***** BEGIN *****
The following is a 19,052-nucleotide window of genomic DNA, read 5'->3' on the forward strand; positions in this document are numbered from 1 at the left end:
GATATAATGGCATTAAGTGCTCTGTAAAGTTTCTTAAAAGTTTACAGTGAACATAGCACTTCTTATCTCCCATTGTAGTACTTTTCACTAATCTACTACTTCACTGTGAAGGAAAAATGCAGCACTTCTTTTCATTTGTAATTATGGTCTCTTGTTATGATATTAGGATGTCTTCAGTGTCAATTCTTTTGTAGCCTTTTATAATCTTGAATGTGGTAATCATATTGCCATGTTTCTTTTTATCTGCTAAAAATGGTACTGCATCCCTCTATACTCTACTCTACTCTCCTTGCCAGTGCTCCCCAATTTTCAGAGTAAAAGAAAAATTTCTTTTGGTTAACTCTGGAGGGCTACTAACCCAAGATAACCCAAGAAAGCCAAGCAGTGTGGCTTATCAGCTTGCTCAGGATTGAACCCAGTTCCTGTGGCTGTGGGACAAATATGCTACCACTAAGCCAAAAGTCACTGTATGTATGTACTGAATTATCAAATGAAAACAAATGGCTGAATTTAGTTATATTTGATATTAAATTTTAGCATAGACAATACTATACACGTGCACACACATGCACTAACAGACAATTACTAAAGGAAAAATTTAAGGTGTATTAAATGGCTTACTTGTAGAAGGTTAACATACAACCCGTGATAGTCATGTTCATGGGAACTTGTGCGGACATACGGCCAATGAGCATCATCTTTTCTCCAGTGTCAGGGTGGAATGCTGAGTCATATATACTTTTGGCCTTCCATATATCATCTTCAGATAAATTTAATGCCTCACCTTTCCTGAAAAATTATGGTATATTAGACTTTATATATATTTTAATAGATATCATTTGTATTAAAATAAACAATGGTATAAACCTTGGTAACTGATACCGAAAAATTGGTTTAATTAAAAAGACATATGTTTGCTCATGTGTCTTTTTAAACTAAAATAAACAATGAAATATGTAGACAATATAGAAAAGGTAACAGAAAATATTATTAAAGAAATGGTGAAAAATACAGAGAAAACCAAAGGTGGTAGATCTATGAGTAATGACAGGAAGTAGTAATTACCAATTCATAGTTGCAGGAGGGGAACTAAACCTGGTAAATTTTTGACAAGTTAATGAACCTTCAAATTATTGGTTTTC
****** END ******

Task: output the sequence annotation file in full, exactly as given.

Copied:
The following is a 19,052-nucleotide window of genomic DNA, read 5'->3' on the forward strand; positions in this document are numbered from 1 at the left end:
GATATAATGGCATTAAGTGCTCTGTAAAGTTTCTTAAAAGTTTACAGTGAACATAGCACTTCTTATCTCCCATTGTAGTACTTTTCACTAATCTACTACTTCACTGTGAAGGAAAAATGCAGCACTTCTTTTCATTTGTAATTATGGTCTCTTGTTATGATATTAGGATGTCTTCAGTGTCAATTCTTTTGTAGCCTTTTATAATCTTGAATGTGGTAATCATATTGCCATGTTTCTTTTTATCTGCTAAAAATGGTACTGCATCCCTCTATACTCTACTCTACTCTCCTTGCCAGTGCTCCCCAATTTTCAGAGTAAAAGAAAAATTTCTTTTGGTTAACTCTGGAGGGCTACTAACCCAAGATAACCCAAGAAAGCCAAGCAGTGTGGCTTATCAGCTTGCTCAGGATTGAACCCAGTTCCTGTGGCTGTGGGACAAATATGCTACCACTAAGCCAAAAGTCACTGTATGTATGTACTGAATTATCAAATGAAAACAAATGGCTGAATTTAGTTATATTTGATATTAAATTTTAGCATAGACAATACTATACACGTGCACACACATGCACTAACAGACAATTACTAAAGGAAAAATTTAAGGTGTATTAAATGGCTTACTTGTAGAAGGTTAACATACAACCCGTGATAGTCATGTTCATGGGAACTTGTGCGGACATACGGCCAATGAGCATCATCTTTTCTCCAGTGTCAGGGTGGAATGCTGAGTCATATATACTTTTGGCCTTCCATATATCATCTTCAGATAAATTTAATGCCTCACCTTTCCTGAAAAATTATGGTATATTAGACTTTATATATATTTTAATAGATATCATTTGTATTAAAATAAACAATGGTATAAACCTTGGTAACTGATACCGAAAAATTGGTTTAATTAAAAAGACATATGTTTGCTCATGTGTCTTTTTAAACTAAAATAAACAATGAAATATGTAGACAATATAGAAAAGGTAACAGAAAATATTATTAAAGAAATGGTGAAAAATACAGAGAAAACCAAAGGTGGTAGATCTATGAGTAATGACAGGAAGTAGTAATTACCAATTCATAGTTGCAGGAGGGGAACTAAACCTGGTAAATTTTTGACAAGTTAATGAACCTTCAAATTATTGGTTTTC